On Twenty-Seven

When I was younger, my mid-to-late-twenties seemed so elusive. One day I would be twenty-five? Older? It seemed crazy then, but obviously it's true. Now, I am in my mid/late twenties - and they're fairly awesome. They are also pretty surprising, especially taking into consideration many expectations I had of being twenty-five and older when I was fifteen, sixteen, and even seventeen.

For starters, ten plus years ago, I thought by the time I was twenty-seven, I would have a kid or two, and probably would have been married a year or two. I thought I would be an author - published - and that I would travel the world. In reality, I have no children yet, and probably won't for a couple more years. I've been married just shy of two months, not two years, even though I've been with my husband since I was twenty.

I also thought I would have everything figured out by now. What "everything" is, I am not sure, even to this day. At twenty-seven, I own a home. I know how to keep our home clean (and actually really enjoy housekeeping). I somewhat know how to tie a tie, though I have to Google it more often than not. I have never held a dinner party, but it is on my list of things to accomplish before I am twenty-eight. I know how to cook dinner from scratch, how to tell if cookies are done baking without having to set a timer (which, honestly, is dangerous, but I often forget to set a timer), how to make sweet tea, apply lipstick, and how to dry my hair.

This doesn't mean I have everything figured out, though. I am only twenty-seven, and I have many years ahead of me to figure all of it out. Looking at life as a whole, I don't think anyone really has their life figured out before thirty. Even then, I don't think thirty is the cut off, either. Two years ago we started looking into buying a house. At the same time, I started attending church. I was twenty-five and up until then had identified solely as Jewish. Now, at least religiously, I find my identity to be a bit more fluid. 

In the time since I was twenty-five, I've redefined who I am more than once, but in subtle ways. Society calls me a hipster based on how I dress, what music I enjoy, and what I like to do in my free time. I consider myself like any other twenty-something woman. I am a woman first and foremost, but I am also a wife, daughter, sister, hard worker, writer, photographer, cat staff, Jewish and Christian. I used to think that one day I would do something huge with my women's studies degree, but in the past year I realized that what I wanted to be at eighteen was, in fact, what I wanted to be, and am now working very hard at building my photography portfolio. With two weddings and two portrait sessions under my belt, it is slow going, but it is going - and I'm loving every minute of what I am doing.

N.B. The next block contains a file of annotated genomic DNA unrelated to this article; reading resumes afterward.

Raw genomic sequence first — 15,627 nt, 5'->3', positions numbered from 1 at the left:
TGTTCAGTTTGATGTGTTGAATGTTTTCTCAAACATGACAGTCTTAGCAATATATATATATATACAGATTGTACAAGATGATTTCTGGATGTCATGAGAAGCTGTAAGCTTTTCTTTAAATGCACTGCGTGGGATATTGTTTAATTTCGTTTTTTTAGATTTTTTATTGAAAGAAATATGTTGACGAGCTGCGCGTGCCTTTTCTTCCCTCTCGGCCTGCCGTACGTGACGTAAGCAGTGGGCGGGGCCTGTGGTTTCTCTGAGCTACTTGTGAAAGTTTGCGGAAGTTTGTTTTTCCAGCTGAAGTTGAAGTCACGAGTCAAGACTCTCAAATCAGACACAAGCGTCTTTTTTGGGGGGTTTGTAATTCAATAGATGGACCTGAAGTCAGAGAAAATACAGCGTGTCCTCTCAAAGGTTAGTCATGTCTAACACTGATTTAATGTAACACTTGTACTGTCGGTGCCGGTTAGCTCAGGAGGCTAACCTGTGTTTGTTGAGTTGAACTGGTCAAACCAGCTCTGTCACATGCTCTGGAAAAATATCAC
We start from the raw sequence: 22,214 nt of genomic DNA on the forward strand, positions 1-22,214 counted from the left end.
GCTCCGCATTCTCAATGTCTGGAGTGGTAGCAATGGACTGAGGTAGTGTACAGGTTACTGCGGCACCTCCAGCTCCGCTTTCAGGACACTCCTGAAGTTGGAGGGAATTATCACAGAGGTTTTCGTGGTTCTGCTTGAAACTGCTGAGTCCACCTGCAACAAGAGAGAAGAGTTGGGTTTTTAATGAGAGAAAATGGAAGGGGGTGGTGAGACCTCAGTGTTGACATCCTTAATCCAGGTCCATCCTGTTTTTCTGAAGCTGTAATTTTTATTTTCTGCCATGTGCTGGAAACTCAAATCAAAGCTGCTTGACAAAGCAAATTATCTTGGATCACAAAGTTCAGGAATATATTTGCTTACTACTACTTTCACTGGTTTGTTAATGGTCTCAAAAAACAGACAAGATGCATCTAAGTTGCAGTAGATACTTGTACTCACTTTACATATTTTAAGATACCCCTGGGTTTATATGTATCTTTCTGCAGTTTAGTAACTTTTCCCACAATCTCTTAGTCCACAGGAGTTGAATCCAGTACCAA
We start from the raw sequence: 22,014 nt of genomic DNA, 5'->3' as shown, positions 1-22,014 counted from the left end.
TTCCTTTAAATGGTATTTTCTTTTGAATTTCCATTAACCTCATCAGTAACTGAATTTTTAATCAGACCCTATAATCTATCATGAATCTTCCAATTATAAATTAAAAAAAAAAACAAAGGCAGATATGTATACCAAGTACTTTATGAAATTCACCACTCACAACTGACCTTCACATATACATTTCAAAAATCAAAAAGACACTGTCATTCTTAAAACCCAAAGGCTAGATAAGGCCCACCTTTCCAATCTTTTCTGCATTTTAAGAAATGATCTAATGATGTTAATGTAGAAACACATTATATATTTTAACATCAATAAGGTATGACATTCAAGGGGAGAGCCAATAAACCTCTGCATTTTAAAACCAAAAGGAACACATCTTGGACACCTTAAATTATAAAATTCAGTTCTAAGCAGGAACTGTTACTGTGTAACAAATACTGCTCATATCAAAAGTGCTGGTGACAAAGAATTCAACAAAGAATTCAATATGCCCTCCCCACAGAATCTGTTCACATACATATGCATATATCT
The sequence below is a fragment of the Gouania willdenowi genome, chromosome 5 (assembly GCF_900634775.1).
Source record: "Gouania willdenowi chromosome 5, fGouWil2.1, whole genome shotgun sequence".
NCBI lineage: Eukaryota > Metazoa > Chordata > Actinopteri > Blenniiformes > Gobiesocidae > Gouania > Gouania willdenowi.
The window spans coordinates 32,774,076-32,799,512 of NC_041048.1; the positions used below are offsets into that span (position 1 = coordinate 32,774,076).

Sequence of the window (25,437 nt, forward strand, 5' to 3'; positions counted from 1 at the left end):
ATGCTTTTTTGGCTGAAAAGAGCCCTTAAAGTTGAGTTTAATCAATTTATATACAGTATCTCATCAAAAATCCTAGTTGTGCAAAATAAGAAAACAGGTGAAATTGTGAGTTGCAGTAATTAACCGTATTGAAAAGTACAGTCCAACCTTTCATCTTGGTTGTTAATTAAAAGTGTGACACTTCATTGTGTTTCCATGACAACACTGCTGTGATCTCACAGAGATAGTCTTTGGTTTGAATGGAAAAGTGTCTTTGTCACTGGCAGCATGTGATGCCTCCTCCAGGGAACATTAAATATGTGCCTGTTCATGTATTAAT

As this year has progressed, I have realized that I am a planner. I love music, and while I love to sing, I am not very good at it (so it is reserved solely for my car). I enjoy caring for others, which is a huge part of why I love the domestic arts so much - they are ways to care for others while at the same time ways to care for myself. When I get grumpy, I clean. When I am happy, I clean. I hope this year and in the years to come I can become a better hostess, and it is something Allen hopes for as well - to be a host. We want to have people over to our home. Share dinner and games of Apples to Apples and Cards Against Humanity with them. 

At twenty-seven, I am still evolving. Growing. Figuring some things out, while other parts of me are firmly established. I know what I like to wear, read, watch, and do. I know what foods I like, and many of the foods I disliked growing up are now among my favorites (though I still don't much care for raw onion, I have a better appreciation for the flavor it can bring to a dish). I am working at being a better writer, photographer, wife, friend, and person. There is a lot that makes me who I am, and I know as I grow, get older, have children and make new friends, that I will continue to evolve into a better, greater person. I'm eager to see how who I am now will become who I am in the future - and if I will change that much or at all. Being an adult is fun. Being twenty-seven? Is awesome. Being me? Is the best.